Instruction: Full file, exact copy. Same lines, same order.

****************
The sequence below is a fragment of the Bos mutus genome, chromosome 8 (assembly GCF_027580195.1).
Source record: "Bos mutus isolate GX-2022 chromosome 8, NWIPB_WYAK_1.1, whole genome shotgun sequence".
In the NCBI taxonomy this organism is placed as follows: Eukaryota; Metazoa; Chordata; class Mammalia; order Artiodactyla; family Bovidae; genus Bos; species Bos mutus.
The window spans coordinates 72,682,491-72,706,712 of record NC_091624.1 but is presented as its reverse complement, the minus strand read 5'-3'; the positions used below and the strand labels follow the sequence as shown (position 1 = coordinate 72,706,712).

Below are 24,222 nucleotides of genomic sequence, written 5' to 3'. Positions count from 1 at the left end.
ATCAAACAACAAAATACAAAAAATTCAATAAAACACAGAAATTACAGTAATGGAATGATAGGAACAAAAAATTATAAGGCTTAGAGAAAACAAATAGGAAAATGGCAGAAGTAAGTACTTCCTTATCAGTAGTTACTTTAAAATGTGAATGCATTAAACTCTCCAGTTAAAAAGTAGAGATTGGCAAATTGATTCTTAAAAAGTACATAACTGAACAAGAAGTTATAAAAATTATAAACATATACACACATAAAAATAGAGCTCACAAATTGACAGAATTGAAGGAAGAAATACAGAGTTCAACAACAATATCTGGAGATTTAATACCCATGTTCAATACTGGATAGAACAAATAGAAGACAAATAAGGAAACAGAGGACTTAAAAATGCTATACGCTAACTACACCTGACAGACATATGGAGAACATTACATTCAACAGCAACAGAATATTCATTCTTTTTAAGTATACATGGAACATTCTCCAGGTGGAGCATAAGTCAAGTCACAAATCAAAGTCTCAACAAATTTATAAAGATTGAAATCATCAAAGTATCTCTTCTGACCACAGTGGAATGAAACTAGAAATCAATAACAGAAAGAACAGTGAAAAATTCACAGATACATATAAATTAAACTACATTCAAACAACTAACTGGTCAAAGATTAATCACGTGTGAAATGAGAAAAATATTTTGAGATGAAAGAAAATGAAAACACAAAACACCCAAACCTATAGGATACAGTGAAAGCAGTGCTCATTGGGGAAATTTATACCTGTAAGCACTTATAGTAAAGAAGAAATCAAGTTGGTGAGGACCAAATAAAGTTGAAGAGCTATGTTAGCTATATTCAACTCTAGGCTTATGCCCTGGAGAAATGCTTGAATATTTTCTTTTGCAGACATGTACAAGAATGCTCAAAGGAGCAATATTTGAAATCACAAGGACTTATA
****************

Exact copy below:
The sequence below is a fragment of the Bos mutus genome, chromosome 8 (assembly GCF_027580195.1).
Source record: "Bos mutus isolate GX-2022 chromosome 8, NWIPB_WYAK_1.1, whole genome shotgun sequence".
In the NCBI taxonomy this organism is placed as follows: Eukaryota; Metazoa; Chordata; class Mammalia; order Artiodactyla; family Bovidae; genus Bos; species Bos mutus.
The window spans coordinates 72,682,491-72,706,712 of record NC_091624.1 but is presented as its reverse complement, the minus strand read 5'-3'; the positions used below and the strand labels follow the sequence as shown (position 1 = coordinate 72,706,712).

Below are 24,222 nucleotides of genomic sequence, written 5' to 3'. Positions count from 1 at the left end.
ATCAAACAACAAAATACAAAAAATTCAATAAAACACAGAAATTACAGTAATGGAATGATAGGAACAAAAAATTATAAGGCTTAGAGAAAACAAATAGGAAAATGGCAGAAGTAAGTACTTCCTTATCAGTAGTTACTTTAAAATGTGAATGCATTAAACTCTCCAGTTAAAAAGTAGAGATTGGCAAATTGATTCTTAAAAAGTACATAACTGAACAAGAAGTTATAAAAATTATAAACATATACACACATAAAAATAGAGCTCACAAATTGACAGAATTGAAGGAAGAAATACAGAGTTCAACAACAATATCTGGAGATTTAATACCCATGTTCAATACTGGATAGAACAAATAGAAGACAAATAAGGAAACAGAGGACTTAAAAATGCTATACGCTAACTACACCTGACAGACATATGGAGAACATTACATTCAACAGCAACAGAATATTCATTCTTTTTAAGTATACATGGAACATTCTCCAGGTGGAGCATAAGTCAAGTCACAAATCAAAGTCTCAACAAATTTATAAAGATTGAAATCATCAAAGTATCTCTTCTGACCACAGTGGAATGAAACTAGAAATCAATAACAGAAAGAACAGTGAAAAATTCACAGATACATATAAATTAAACTACATTCAAACAACTAACTGGTCAAAGATTAATCACGTGTGAAATGAGAAAAATATTTTGAGATGAAAGAAAATGAAAACACAAAACACCCAAACCTATAGGATACAGTGAAAGCAGTGCTCATTGGGGAAATTTATACCTGTAAGCACTTATAGTAAAGAAGAAATCAAGTTGGTGAGGACCAAATAAAGTTGAAGAGCTATGTTAGCTATATTCAACTCTAGGCTTATGCCCTGGAGAAATGCTTGAATATTTTCTTTTGCAGACATGTACAAGAATGCTCAAAGGAGCAATATTTGAAATCACAAGGACTTATA